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Pete Berwick - Interview

  by Lisa Torem

published: 10 / 4 / 2020

Pete Berwick - Interview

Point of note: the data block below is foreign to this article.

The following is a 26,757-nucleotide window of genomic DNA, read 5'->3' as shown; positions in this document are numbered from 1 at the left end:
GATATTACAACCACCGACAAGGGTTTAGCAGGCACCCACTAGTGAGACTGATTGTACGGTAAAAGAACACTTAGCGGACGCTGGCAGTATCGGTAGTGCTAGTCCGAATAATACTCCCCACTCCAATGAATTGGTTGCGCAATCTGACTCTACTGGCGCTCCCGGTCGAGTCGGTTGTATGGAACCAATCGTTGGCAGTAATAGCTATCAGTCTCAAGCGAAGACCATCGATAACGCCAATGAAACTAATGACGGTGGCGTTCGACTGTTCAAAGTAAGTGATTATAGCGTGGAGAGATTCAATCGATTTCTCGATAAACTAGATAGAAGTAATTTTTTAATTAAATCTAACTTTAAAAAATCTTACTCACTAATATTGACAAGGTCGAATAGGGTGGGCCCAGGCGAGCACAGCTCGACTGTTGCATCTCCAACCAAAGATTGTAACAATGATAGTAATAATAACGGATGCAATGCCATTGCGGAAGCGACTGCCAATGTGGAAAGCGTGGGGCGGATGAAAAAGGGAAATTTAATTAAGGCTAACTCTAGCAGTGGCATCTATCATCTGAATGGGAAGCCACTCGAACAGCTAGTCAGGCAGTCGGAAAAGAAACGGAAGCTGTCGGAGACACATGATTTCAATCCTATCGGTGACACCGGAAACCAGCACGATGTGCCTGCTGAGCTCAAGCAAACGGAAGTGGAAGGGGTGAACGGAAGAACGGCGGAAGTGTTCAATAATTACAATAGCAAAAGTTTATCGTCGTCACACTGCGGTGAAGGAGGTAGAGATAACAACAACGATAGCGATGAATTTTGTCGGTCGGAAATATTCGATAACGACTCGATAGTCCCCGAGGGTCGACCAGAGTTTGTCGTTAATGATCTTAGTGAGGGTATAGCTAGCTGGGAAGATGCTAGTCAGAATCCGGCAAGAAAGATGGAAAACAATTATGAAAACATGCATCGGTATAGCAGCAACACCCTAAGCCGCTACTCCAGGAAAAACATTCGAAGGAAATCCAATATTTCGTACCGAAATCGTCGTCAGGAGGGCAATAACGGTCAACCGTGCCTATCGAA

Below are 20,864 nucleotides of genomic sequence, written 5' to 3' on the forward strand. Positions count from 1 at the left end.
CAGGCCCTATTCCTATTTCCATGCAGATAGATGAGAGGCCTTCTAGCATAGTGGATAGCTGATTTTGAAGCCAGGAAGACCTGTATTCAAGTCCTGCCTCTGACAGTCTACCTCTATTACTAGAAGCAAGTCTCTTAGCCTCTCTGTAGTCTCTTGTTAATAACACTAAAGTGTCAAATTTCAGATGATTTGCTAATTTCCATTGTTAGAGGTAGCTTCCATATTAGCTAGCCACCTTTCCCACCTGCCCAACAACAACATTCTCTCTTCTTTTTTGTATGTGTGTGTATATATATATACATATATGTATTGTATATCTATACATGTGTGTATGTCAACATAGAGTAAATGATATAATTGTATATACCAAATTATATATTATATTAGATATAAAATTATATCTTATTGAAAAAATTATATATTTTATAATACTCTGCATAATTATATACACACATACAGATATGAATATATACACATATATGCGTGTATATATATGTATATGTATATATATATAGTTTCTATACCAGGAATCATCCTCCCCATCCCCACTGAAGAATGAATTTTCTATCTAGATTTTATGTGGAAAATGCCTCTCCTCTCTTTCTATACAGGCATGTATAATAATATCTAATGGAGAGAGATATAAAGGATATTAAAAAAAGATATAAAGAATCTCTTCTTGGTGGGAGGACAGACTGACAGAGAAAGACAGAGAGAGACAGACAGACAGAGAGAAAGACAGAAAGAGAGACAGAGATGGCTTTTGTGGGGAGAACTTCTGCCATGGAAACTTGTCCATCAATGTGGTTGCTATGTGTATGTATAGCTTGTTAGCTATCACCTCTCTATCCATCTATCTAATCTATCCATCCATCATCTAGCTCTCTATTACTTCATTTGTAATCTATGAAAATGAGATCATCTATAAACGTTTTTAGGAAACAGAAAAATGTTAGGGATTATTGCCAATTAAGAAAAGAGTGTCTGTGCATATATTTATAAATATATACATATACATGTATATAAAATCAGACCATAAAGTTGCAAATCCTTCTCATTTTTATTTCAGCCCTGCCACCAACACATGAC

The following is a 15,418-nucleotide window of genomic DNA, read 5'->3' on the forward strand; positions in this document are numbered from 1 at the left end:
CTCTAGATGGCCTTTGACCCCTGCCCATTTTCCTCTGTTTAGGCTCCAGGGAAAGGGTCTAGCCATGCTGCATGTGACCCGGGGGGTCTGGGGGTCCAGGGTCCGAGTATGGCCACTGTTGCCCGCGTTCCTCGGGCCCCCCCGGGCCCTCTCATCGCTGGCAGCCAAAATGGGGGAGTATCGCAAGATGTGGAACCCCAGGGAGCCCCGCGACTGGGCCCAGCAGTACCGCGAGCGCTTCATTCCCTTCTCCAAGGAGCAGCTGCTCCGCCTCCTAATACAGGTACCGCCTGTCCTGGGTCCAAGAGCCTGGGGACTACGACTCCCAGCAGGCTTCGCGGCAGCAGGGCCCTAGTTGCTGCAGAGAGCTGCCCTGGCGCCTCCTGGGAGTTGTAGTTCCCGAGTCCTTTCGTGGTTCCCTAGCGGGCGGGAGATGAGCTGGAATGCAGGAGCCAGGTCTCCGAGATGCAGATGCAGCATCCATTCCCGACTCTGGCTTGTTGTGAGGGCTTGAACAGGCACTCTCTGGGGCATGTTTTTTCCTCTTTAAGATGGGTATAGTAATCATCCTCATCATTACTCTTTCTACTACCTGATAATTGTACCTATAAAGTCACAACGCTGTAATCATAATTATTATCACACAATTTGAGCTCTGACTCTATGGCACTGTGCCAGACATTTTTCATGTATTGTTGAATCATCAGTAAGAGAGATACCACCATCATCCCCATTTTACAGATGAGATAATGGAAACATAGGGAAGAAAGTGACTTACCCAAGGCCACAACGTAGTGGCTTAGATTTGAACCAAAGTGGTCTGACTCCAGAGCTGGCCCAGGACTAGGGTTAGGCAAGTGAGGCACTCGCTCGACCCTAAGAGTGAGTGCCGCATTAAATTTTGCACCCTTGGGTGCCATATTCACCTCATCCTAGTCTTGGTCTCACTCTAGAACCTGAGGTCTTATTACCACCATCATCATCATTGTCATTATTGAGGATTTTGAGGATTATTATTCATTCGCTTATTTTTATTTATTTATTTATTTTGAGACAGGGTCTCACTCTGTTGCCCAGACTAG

Singer/songwriter/guitarist Pete Berwick’s triple-threat status is fully explored in his first Pennyblackmusic interview with Lisa Torem.